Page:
Jemma Redgrave and her husband, Tim Owen, have two young sons. It’s been suggested that the war on terrorism might continue well into their adult years and perhaps even into the lives of her children’s children.
“I know,” she says. “And we can only hope that that won’t prove to be the case, and that somehow the forces of reason will prevail — sooner, rather than later.”
Actress Jemma Redgrave is back as pioneering Victorian medic Eleanor Bramwell in a new ten-part ITV series.
The award-winning Bramwell (Monday, 9pm) has firmly established Jemma as yet another star from the Redgrave family. Here are ten things you never knew about her.
\AS A third-generation member of the famous Redgrave theatrical dynasty, Jemma, 30, has acting in her blood. She is the daughter of Corin, niece of Vanessa and Lynn, granddaughter of the late Sir Michael, and cousin of Joely and Natasha Richardson.
BEING a Redgrave didn’t guarantee an acting career and she admits struggling at drama school. “I’m very proud of my family name,” she says. “Maybe it does open doors – people are more willing to see you because they are curious. But it doesn’t mean success.”
HER mother, Deirdre, split from her father when Jemma was in her teens. “I married into a wild bunch of the most illustrious, talented, pig-headed, idealistic and controversial people. It was a privilege I wouldn’t have missed,” says Deirdre.
JEMMA, who has a younger brother Luke, had an unorthodox childhood. “My mother was quite avant garde. She took me to see a Siouxsie And The Banshees concert when I was 13, which made me the envy of my friends -and scared me to death,” she says.
SHE is 5ft 8in, but was overweight as a youngster. Her favourite food is smoked salmon and cream cheese bagels and Haagen-Dazs ice cream.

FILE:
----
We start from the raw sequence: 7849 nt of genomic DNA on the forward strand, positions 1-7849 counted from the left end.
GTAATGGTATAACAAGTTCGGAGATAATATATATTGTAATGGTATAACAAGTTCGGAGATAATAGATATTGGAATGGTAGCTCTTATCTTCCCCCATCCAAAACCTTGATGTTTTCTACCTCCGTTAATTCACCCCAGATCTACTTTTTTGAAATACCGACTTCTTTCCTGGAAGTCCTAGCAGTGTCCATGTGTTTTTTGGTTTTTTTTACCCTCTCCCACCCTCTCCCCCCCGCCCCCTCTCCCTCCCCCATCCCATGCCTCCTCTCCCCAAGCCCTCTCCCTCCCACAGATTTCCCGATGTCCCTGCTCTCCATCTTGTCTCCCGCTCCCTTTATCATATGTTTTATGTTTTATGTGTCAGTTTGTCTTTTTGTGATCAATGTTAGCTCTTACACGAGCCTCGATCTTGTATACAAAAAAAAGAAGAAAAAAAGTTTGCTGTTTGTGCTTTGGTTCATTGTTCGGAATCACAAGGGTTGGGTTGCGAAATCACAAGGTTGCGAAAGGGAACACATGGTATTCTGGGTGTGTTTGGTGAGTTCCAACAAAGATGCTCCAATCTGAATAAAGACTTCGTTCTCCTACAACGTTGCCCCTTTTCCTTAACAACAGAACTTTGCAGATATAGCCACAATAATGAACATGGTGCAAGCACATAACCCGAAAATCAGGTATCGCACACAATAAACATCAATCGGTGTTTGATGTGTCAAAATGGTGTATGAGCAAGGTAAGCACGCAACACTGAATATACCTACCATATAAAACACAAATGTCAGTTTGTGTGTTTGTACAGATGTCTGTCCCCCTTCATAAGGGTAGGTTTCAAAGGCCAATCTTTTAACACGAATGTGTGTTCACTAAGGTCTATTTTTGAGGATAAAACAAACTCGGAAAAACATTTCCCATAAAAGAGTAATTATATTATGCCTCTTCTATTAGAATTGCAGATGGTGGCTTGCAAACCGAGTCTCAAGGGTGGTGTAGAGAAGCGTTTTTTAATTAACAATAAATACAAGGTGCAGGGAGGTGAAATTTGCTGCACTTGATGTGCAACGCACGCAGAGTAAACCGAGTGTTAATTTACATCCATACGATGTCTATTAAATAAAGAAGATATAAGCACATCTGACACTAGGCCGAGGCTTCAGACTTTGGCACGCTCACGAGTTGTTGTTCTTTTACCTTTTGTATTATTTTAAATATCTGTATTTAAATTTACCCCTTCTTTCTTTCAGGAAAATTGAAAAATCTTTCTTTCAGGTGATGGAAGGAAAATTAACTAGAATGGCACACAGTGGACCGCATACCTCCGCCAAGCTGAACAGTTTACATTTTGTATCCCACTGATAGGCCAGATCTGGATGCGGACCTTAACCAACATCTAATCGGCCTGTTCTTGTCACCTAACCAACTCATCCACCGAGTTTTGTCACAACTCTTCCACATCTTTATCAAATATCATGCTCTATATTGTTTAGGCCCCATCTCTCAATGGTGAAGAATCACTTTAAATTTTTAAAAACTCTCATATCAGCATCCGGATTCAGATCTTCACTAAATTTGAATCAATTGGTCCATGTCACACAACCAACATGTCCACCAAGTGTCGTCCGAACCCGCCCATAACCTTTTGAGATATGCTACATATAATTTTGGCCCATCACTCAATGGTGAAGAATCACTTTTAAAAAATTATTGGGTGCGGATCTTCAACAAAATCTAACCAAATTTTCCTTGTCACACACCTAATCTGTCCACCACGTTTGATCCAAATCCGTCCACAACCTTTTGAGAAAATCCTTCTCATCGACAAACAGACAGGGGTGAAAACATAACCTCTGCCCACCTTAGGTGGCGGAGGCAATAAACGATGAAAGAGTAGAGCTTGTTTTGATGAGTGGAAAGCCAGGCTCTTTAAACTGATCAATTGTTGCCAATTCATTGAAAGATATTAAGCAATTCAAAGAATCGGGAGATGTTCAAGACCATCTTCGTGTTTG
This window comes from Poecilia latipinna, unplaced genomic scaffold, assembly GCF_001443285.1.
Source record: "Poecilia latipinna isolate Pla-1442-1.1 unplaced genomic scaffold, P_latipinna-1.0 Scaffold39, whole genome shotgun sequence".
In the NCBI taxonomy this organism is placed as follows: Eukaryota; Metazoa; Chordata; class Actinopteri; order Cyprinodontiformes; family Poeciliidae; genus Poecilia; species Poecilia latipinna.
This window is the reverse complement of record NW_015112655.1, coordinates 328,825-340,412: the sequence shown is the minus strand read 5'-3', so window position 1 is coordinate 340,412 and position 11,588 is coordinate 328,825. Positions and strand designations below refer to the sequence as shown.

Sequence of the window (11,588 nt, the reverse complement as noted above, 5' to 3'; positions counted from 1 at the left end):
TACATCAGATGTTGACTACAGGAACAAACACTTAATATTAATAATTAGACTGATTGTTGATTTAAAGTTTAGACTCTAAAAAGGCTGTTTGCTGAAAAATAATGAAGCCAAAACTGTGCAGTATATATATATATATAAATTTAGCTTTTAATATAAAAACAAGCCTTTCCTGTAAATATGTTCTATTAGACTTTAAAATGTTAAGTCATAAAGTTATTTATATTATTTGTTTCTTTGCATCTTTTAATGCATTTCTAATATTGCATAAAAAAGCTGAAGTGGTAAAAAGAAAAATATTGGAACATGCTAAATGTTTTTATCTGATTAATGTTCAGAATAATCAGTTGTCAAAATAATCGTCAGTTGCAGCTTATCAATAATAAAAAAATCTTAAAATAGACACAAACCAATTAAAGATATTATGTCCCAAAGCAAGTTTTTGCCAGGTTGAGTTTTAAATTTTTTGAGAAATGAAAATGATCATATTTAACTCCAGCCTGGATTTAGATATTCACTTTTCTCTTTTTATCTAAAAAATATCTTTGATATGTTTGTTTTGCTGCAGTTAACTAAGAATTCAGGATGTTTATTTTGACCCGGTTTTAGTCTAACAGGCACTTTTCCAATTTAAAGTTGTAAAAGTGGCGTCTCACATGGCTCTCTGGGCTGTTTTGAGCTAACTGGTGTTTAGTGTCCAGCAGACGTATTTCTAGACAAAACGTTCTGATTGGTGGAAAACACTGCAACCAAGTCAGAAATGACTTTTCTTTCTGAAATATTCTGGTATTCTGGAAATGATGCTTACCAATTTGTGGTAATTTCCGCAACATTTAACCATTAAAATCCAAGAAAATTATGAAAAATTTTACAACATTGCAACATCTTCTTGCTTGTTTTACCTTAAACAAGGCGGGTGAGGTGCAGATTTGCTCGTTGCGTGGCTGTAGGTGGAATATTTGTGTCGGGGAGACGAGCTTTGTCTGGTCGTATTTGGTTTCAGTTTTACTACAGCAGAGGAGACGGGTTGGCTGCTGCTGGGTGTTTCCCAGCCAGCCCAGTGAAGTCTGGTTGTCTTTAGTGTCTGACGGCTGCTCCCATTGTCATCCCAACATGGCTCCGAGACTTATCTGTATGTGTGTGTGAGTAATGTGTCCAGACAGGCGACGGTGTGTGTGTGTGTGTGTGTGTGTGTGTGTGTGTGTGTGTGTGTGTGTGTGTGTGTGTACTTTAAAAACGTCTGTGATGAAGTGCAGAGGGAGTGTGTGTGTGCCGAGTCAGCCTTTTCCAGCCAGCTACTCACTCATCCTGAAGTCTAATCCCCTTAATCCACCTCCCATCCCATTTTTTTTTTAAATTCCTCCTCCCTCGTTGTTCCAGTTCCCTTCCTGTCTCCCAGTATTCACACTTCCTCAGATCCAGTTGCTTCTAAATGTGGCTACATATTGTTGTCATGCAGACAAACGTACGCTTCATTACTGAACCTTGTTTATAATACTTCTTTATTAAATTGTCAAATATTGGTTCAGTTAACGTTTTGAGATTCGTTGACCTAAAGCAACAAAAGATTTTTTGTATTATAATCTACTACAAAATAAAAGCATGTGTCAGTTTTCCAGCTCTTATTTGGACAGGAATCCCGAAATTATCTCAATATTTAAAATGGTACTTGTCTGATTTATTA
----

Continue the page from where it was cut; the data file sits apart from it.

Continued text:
“I ate for comfort when my parents split up, but I started losing weight around the time of my first ever date,” she says.
THERE was a storm of protest four years ago when she starred in The Buddha Of Suburbia.
During the controversial series she did her ironing in the nude, writhed naked with Anthony Sher and took part in an explicit orgy scene.
“I would do it all again if I wanted to play a part as badly as I did that one,” she says.
SHE wed barrister Tim Owen, 39,in July 1992. They live in north London and have a three year-old son Gabriel who visits her on the set of Bramwell. “He is very well behaved and know when to be quiet when filming starts,” says Jemma.
HER most frightening experience was watching the Childcatcher entice the children in to his cage in the film Chitty Chitty Bang Bang.
“My brother was three and wet himself. I had to be enticed out from behind my seat in the cinema,” she says.
JEMMA is an accomplished stage actress, starring with her aunts Vanessa and Lynn in The Three Sisters and romantic comedy Chatsky. She also starred in the Oscar-winning Howard’s End with Emma Thompson and Sir Anthony Hopkins.
TWO of her acting heroines are Ava Gardner and Ingrid Bergman.
“They were both strong and feminine at the same time,” she says.
Jemma is surprised and delighted how successful Bramwell has become. “I had no idea how well it would be received,” she says.